9. twozer0

    Excellent Employment Prospects for Nurse Practitioners

    You're looking at the competition from the wrong side. We don't want there to be a ton of competition between practitioners, we want competition between employers. This is basic economics here, when supply is greater than demand, the price goes down (and so does your bottom line). Nobody is discouraging anyone here, were talking numbers, and they don't lie. Sure these are projected for job creation but even with a margin of error of 10%, were still way over. If its your soul desire to become an NP, become an NP, nobody is stopping anyone. We're merely looking at the numbers and saying, yeah, not looking great. Also, you cannot compare NP education to medical school, pretty sure this is obvious here. The screening for medical school is harsh and is so for a reason.
  10. twozer0

    Excellent Employment Prospects for Nurse Practitioners

    The growth of NP's is beyond sustainability much how Law was (and sorta still is). As Jules pointed out 23,000 new NP's hitting the market per year but with only 64,200 jobs projected by 2026. I don't think many of us want to be negative but those numbers don't jive well for the upward mobility of Nurse Practitioners. My biggest fear is that wages will fall (in very high competitive areas, like Florida) or stay stagnant due to virtually no competition in the marketplace. It's great that we have such a positive outlook but almost nowhere do these articles talk about students in the wings. That 64k will be filled mighty quick (3 years) and I fear it wont be long until we start seeing the impact of this. Of course I remain hopeful but like DJmatte mentions below, if you aren't in the game now or very shortly its going to be a difficult situation for those future prospects. Edit: One other thing to think about is PA's and the impact on them and our job supply as well.
  11. twozer0

    FNP in acute inpatient specialty role

    As an FNP I work for a specialist group. I see patients in the ICU (and the hospital for that matter) on a consult basis only for our specialty. I do not manage these patients as I am only seeing them for the reason we were consulted. As an FNP I would never want to manage a patient like that as our training just doesn't support that type of care. FNP training was based a lot around health prevention and maintenance something that the inpatient setting does very little of (not saying they don't its just not as prevalent as an outpatient setting).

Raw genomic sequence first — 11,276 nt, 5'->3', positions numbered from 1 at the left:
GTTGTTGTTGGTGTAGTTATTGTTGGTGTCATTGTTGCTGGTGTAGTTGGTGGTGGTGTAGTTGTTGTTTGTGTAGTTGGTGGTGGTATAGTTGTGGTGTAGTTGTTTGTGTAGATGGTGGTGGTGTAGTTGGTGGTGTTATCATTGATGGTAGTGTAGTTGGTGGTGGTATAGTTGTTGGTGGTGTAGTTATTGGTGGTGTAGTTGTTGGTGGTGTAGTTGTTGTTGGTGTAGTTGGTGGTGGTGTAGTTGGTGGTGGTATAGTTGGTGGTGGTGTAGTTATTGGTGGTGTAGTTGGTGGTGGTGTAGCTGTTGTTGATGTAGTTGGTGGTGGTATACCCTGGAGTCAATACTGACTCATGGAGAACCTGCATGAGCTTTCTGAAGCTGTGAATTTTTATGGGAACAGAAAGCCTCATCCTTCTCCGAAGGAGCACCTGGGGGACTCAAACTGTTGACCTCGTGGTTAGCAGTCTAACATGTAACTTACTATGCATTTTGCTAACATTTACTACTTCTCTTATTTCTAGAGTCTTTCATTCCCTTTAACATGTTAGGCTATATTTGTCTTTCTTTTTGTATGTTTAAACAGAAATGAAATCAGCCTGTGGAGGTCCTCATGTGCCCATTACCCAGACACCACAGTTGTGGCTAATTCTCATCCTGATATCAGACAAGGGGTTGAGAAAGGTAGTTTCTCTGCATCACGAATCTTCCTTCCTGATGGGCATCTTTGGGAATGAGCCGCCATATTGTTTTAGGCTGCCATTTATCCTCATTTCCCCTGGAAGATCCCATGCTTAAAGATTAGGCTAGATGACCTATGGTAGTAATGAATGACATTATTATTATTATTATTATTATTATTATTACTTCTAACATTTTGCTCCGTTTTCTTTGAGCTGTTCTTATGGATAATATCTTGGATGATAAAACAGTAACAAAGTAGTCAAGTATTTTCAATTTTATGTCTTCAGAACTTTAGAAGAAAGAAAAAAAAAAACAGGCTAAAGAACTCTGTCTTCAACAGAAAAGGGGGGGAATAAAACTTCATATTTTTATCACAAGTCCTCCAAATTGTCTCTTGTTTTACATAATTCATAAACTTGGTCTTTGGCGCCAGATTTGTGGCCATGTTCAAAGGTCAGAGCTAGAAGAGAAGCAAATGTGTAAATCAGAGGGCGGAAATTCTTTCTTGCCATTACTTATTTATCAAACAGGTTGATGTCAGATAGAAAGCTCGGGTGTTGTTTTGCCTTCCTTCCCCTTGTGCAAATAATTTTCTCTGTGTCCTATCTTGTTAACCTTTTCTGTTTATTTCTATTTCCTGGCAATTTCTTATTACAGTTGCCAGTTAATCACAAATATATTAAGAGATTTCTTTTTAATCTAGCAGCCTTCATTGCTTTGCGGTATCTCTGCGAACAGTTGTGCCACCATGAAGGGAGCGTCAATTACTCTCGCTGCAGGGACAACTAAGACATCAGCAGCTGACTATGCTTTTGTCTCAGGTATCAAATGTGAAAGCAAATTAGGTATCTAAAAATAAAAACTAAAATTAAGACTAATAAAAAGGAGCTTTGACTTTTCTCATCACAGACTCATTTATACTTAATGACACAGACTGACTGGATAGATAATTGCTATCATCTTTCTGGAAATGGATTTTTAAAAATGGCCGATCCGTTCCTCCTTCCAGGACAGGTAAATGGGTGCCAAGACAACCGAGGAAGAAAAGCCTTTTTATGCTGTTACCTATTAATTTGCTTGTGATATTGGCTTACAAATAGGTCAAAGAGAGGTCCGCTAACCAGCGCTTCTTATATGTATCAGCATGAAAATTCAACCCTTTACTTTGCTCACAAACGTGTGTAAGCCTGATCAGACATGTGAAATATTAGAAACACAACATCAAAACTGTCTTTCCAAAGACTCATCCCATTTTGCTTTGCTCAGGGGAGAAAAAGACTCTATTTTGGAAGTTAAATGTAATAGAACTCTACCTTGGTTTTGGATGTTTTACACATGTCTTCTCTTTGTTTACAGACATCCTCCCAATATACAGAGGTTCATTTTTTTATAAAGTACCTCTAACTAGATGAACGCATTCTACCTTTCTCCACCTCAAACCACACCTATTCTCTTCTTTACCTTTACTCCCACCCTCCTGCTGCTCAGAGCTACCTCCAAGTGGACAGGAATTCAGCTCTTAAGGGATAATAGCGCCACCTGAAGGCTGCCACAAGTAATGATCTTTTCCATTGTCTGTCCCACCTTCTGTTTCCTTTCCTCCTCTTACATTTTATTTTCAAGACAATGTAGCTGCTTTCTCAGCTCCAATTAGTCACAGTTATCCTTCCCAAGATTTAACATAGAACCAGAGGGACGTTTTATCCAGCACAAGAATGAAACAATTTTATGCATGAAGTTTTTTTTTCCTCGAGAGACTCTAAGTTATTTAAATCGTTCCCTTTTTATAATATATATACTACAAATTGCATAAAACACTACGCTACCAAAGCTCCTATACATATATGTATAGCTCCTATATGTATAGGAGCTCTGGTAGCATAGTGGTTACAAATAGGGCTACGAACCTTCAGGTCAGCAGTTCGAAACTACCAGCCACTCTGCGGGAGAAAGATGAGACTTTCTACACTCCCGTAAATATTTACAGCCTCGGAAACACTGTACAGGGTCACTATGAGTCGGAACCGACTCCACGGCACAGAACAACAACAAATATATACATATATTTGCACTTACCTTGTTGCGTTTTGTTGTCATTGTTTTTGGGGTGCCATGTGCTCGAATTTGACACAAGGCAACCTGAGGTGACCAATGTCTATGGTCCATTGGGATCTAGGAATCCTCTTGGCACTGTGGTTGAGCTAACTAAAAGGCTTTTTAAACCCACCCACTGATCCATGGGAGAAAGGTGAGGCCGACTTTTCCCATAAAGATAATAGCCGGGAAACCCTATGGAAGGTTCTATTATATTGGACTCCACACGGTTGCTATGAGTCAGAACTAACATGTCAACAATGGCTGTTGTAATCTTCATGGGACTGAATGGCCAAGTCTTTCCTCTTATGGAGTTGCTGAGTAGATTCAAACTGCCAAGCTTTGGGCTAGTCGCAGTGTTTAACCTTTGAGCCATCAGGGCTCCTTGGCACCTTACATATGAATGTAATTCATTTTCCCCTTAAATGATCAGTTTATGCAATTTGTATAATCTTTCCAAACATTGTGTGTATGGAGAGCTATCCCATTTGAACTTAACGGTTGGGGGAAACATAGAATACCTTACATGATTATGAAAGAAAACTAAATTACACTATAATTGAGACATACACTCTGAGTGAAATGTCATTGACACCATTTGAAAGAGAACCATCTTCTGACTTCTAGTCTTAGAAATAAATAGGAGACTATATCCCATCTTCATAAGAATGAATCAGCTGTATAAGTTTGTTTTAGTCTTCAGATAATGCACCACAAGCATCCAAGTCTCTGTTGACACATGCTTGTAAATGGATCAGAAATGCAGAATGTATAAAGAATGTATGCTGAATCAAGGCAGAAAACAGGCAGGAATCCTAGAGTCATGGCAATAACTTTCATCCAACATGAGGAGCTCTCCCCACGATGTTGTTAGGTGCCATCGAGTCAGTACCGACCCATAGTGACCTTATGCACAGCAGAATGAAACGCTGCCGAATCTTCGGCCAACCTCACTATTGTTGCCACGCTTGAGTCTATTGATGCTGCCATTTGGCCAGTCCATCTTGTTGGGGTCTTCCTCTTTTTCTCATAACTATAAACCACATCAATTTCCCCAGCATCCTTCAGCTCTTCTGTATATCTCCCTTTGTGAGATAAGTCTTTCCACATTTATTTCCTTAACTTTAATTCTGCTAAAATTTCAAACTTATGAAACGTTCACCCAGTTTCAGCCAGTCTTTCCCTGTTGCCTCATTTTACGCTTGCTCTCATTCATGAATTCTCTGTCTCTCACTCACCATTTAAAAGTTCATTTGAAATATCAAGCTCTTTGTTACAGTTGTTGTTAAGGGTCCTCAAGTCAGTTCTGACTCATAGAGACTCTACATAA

12. twozer0

    NP jobs that work 3days

    Any NP job could be 3 days a week pending employer needs or how you negotiate your contract.
  13. twozer0

    Christmas Bonuses

    Weird. Typically staff that do not bill for service do not get a bonus (based on my experiences, of course could be different at other places). I never got a bonus of any kind as a staff nurse nor would I expect the provider staff to pay me for one. So yes it seems odd.
  14. twozer0

    Should I go back to school?

    You will have more upward mobility by going back to school. Not to mention its a free ride (do they require you give them X amount of service after?). Do an opportunity cost for yourself to see if it is worth it to you. Just google the term and it will show you how. Only you can decide whats best.
  15. twozer0

    Real Talk

    I wanted to be a CRNA but instead went to NP school. I worked in PACU for several years before and during NP school. One of my best friends is a CRNA. I was encouraged by all of the MD's and CRNA's to do school but I didn't. In the end I chose NP school for the fact I wanted more patient interaction and I didn't want to work those call hours (I mean I did several years of them in the PACU, ain't nobody got time for that!). As a father I wanted to be able to do things with my children where being stuck in the OR on a call weekend or having to stay to run an OR room after scheduled hours just wasn't what I wanted. The pay is great but more money wouldn't necessarily equate into more job satisfaction or happiness. Pre children CRNA was like a flashing neon sign, post children it wasn't that lucrative to me. Just my experience with it all.
  16. twozer0

    Future of NP and...my future

    It would be hard to judge making that much of a career change that it would be worth it without actually doing it. My two cents would be to forgo the NP school not because I don't think you should do it but because I don't know how much life improvement you would get from doing so (or even if you feel you would want to do it as a career). You sound like you are doing pretty well in your current career field, and don't hate it that much. My question to you is if you want to feel something rewarding are there other avenues than spending the 5+ years in school to become and NP, plus cost, plus time lost doing schoolwork, plus the stress of going to school, etc.? Perhaps volunteering or being involved in your community? I started my BSN program 5 months before my first child was born and started NP school 5 months after my second. It was a journey, I'm glad that I'm done with it but I've also been a nurse and working in a related field for 10 years. For example, I don't think I would leave a job that I'm making steady money in, has flexibility and is tolerable (not my dream job) to enter a career field I'm not even certain I would enjoy or have any experience in. It's totally possible to do it and if you feel the juice is worth the squeeze by all means, take that red pill! Just be vigilant about what you would be losing to what you would gain. The grass isn't always greener. :)